# Why is the delta connection called constant kilowatt and the star connection called constant torque in pole changing motors?

In a dual speed motor, they usually associate the series delta connection to constant kilowatt or constant power. I understand the relationship P = Tw but what I don't understand is how delta and constant power associate. I also don't quite understand how star and constant torque associate.

I have attached a picture to clarify my question. I am referring to those diagrams.

## 1 Answer

When the connections are changed, the windings are re-distributed so that the motor has a different number of poles. If the high speed connection has 4 poles and the low speed connection has 6 poles, the high speed is 1.5 X the high speed. For a 6 to 8 pole change, the high speed is 1.33 X the low speed.

In diagram 1, the low speed has two halves of each phase winding connected in parallel and connected to power in a wye configuration. In that configuration, full voltage is applied to each half-winding. That would correspond to rated torque. For the high speed connection, the full winding is connected to power in a delta configuration. That multiplies the voltage by the square root of 3, but applied to the full winding, each half-winding receives 0.867 of the voltage applied at low speed. The torque capability is approximately proportional to voltage squared, so 0.867^2 = 0.75 of rated torque. So the high speed power capability is 0.75 X 1.5 = 1.125 X the low speed capability for the 4/6 pole motor and 0.75 X 1.33 = 1.0 X the low speed capability for the 6/8 pole motor.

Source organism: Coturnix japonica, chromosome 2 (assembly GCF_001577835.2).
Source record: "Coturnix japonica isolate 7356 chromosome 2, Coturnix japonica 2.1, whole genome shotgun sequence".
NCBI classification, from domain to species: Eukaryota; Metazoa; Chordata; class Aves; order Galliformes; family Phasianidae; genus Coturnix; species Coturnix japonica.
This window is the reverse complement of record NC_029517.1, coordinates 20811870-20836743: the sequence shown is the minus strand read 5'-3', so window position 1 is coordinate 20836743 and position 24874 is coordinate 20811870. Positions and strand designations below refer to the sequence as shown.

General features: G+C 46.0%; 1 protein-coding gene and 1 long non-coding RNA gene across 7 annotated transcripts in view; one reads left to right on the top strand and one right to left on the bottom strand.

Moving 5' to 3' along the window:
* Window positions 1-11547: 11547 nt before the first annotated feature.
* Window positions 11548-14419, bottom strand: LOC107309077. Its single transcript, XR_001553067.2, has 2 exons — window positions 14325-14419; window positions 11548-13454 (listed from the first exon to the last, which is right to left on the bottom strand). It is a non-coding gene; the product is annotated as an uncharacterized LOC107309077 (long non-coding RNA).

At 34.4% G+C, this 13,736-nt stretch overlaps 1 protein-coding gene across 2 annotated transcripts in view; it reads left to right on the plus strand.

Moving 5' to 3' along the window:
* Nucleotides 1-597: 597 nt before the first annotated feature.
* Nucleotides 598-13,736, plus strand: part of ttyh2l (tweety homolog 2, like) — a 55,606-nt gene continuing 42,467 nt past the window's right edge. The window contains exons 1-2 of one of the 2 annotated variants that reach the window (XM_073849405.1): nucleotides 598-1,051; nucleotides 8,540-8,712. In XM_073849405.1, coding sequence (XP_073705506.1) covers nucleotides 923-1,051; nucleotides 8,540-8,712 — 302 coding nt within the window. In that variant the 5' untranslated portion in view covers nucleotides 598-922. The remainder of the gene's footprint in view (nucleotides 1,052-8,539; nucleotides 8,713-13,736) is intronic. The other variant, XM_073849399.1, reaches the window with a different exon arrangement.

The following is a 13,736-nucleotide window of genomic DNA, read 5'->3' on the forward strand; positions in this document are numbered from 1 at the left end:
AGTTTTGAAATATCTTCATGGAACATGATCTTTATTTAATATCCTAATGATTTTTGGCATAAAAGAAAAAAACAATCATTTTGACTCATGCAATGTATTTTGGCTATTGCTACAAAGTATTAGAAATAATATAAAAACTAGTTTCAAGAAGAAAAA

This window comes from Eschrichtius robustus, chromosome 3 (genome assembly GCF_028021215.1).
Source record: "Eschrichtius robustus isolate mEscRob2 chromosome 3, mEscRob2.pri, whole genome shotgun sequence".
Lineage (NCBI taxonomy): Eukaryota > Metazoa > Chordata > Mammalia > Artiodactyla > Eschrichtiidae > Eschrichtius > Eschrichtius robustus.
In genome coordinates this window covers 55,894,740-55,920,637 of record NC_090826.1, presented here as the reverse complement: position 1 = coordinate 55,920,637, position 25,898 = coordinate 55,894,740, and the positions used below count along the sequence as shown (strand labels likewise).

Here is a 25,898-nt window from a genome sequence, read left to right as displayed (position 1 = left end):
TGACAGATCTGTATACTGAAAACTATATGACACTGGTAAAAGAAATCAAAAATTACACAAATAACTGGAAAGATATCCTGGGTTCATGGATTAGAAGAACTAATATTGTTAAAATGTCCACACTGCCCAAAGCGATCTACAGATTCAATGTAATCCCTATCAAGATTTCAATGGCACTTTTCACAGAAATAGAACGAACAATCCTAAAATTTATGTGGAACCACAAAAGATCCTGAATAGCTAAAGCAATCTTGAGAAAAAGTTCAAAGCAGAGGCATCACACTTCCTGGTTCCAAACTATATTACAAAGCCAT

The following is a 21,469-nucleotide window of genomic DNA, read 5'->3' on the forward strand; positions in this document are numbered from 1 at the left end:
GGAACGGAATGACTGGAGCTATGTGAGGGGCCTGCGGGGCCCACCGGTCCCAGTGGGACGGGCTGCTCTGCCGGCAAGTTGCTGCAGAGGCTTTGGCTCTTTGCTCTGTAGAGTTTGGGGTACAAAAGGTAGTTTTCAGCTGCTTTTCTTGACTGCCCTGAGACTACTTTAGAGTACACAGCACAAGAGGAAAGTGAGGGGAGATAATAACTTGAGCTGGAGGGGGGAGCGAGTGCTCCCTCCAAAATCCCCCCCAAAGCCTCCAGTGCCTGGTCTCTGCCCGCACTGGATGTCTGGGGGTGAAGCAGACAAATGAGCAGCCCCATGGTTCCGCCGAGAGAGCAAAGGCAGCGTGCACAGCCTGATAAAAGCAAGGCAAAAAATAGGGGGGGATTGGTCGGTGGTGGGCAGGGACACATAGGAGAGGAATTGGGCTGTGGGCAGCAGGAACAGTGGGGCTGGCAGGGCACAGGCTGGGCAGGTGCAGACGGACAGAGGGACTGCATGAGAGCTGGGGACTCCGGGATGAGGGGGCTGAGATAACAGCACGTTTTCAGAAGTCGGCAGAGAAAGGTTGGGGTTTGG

I believe that either motor would be sold as a constant power motor.

The other winding configurations can be similarly analyzed. It is likely that not every pole combination will be available for every torque vs. speed option.